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Other materials for capping


Materials other than calcium hydroxide may also permit the hard tissue repair of tooth pulp wounds. It gave strength to the theory that the adequate protection of the wound during the healing process can be as important as the choice of a specific packing materials. Accordingly, dentin bonding system is in favor of direct pulp floors, since the formation of a hybrid layer and subsequent recovery resin composite was considered that as a result of leakage-free tonic. Some animal studies, primarily in nonhuman primates have shown promising results dentin formation of a coating exposure site, similar results with calcium hydroxide (15, 48). Histological study on humans, however, was not able to confirm these findings and less than or only rare hard tissue found after the direct coverage of the pulp of the tooth with the help of these materials compared with calcium hydroxide.

On the contrary, inflammation of the pulp of the tooth, foreign body reactions and necrosis have been reported, despite the absence of infection(2, 21, 29, 41).

Because of degradation of resin bond, adhesive restorations not leak proof after some time in the oral cavity (20, 31). Therefore, the lack of hard tissue repair exposition will later infection pulp tissue. While "bridge can be permeable to some extent it provides better protection against a massive attack of microorganisms than not hard tissue barrier. If bacterial leakage can be completely prevented, hardtissue formation of the exposure site would not be necessary. Searching for superior to calcium hydroxide with the stimulation of the cells pulp, to form a more solid bridge, interest has focused on the use of hydroxyapa-tite, tricalcium phosphate and mineral trioxide aggregate as potential corking materials (34, 64). However, if the hard tissues of the underlying hydroxyapatite happening, she was described as irregular and incomplete and the use of phosphate, seems to be most effective if calcium hydroxide (44, 79).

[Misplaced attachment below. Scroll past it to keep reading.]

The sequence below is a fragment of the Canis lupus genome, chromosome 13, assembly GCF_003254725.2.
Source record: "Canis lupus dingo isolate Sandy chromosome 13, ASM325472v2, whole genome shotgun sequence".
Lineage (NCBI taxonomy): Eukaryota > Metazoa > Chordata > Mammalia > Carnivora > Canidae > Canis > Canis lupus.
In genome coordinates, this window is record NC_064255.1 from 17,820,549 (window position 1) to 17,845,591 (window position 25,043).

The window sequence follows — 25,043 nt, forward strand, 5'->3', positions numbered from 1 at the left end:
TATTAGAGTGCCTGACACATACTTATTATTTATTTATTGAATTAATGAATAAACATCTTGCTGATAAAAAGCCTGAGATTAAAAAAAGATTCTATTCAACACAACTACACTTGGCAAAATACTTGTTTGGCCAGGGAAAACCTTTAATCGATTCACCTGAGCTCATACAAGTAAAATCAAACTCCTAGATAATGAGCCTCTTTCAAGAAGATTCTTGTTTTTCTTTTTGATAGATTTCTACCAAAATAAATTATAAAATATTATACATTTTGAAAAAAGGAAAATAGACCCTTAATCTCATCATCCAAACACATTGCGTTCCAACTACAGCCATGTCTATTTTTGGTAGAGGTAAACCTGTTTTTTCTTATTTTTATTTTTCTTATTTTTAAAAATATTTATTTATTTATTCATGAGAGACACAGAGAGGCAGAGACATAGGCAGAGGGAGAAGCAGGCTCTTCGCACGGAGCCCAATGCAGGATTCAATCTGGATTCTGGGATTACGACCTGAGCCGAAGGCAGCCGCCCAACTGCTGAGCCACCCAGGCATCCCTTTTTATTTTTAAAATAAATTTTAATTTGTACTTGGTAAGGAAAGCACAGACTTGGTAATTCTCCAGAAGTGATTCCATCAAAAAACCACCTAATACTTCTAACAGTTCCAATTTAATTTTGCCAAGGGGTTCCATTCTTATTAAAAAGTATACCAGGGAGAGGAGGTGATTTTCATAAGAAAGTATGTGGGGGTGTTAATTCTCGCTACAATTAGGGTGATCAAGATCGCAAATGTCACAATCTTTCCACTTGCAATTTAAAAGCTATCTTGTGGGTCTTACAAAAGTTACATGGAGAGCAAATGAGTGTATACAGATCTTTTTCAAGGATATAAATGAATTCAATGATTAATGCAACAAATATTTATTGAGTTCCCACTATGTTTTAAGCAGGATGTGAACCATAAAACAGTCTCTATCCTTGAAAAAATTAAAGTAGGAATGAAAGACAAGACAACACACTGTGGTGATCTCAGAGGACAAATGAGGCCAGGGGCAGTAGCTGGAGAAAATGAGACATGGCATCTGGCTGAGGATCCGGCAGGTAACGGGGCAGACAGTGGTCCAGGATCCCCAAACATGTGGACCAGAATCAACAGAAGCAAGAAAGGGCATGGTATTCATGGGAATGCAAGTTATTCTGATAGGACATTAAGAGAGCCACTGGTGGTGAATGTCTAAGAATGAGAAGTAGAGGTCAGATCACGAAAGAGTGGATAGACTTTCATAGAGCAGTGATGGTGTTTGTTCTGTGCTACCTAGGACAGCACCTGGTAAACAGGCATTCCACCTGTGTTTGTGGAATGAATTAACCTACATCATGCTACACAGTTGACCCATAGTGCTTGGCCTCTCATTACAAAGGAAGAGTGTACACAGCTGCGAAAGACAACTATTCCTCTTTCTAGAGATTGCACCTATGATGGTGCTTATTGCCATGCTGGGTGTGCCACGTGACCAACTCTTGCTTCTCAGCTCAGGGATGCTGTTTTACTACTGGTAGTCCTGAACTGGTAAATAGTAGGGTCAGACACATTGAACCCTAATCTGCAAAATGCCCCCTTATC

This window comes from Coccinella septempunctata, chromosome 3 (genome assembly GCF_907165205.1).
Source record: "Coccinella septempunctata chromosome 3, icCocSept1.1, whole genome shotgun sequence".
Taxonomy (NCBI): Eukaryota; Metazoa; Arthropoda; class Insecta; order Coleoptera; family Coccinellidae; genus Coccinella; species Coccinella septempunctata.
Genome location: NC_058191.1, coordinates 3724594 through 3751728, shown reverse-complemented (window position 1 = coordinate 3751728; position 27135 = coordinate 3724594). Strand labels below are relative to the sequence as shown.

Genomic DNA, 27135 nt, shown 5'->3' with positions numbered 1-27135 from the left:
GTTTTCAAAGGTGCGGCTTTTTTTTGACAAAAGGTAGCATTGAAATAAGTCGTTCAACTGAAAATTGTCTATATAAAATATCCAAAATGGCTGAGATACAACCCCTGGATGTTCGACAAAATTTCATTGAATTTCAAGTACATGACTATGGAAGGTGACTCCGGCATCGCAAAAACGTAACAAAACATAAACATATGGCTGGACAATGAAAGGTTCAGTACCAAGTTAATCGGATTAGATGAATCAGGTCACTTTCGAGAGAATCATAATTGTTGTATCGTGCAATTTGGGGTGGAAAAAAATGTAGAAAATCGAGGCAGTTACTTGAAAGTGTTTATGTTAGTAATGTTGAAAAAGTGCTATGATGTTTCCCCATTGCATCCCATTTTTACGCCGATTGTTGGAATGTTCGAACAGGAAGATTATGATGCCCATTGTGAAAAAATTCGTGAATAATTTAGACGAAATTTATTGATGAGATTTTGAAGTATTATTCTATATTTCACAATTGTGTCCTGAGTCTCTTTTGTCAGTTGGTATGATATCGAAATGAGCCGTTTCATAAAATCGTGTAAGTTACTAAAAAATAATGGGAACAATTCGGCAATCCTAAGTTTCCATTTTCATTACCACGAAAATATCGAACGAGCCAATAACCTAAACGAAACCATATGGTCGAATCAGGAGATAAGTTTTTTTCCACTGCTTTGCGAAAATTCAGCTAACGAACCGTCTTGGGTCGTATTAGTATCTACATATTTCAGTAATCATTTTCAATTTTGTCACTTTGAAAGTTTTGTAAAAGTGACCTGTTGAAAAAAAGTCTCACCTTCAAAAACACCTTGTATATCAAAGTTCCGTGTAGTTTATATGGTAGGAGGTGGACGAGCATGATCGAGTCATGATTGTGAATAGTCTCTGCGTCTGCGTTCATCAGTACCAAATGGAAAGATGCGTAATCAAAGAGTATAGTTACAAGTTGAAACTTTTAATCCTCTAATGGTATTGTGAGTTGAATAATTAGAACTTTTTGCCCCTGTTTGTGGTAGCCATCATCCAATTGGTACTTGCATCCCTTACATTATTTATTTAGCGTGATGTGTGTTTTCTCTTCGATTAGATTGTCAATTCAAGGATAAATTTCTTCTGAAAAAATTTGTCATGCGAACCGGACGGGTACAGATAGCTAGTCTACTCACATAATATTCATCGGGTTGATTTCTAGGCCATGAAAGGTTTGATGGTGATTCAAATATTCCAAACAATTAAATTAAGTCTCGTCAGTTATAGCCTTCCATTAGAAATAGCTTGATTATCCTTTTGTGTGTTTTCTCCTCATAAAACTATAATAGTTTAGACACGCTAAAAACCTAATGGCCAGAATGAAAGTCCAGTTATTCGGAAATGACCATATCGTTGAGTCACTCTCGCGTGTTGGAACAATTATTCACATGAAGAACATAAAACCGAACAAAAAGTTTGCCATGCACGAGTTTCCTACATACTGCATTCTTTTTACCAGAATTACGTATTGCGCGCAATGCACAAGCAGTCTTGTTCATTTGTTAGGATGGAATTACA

Mineral trioxide aggregate (MTA) has gained considerable interest in recent years (84). The material consists mainly of refined Portland cement with bismuth added to radiopacity. It establishes a slow hard after mixing cement with water. PH comparable pH calcium hydroxide and, therefore, wound healing events would be similar to those of calcium hydroxide (see above). There is mounting histological evidence of person's hard tissue to produce an effect similar or superior to that seen with calcium hydroxide (4, 43, 55). The advantage of this material in comparison with calcium hydroxide, it sets strict and will not be easily dissolves in the tissue fluid or saliva. Both materials have primary bacteriocidal effect due to the high pH.

Direct application of bioactive molecules important for terminal differentiation odontoblasts was proposed as an alternative way to achieve healing of the tooth pulp RAS (70, 83), and not the indirect effect of corrosive substances, such as calcium hydroxide and the MTA. Although promising in animal experiments, significant research and development must be carried out before bioactive molecules find clinical application (9).

In conclusion, the solid experimental and clinical documentation accumulated for many years supported the use of calcium hydroxide in the pulp capping and pulpotomy procedures. The projected to repair and healing of the tooth pulp wounds can be expected, provided the treatment is carried out on the basis of a careful case selection and use proper technique.

Increasing the number of concurrent results with the MTA expects this to cement can comprehend and calcium hydroxide as the preferred material for pulp capping and partial pulpotomy. It is not reasonable to suppose that both of these non-biological agents will be replaced in the future by methods that seek to not only save cellulose, as well as for the stimulation of pulp and dentin regeneration. However, much experimental-design works until it is taken before a stem cell transplant and biologically active proteins, for example, find clinical application...

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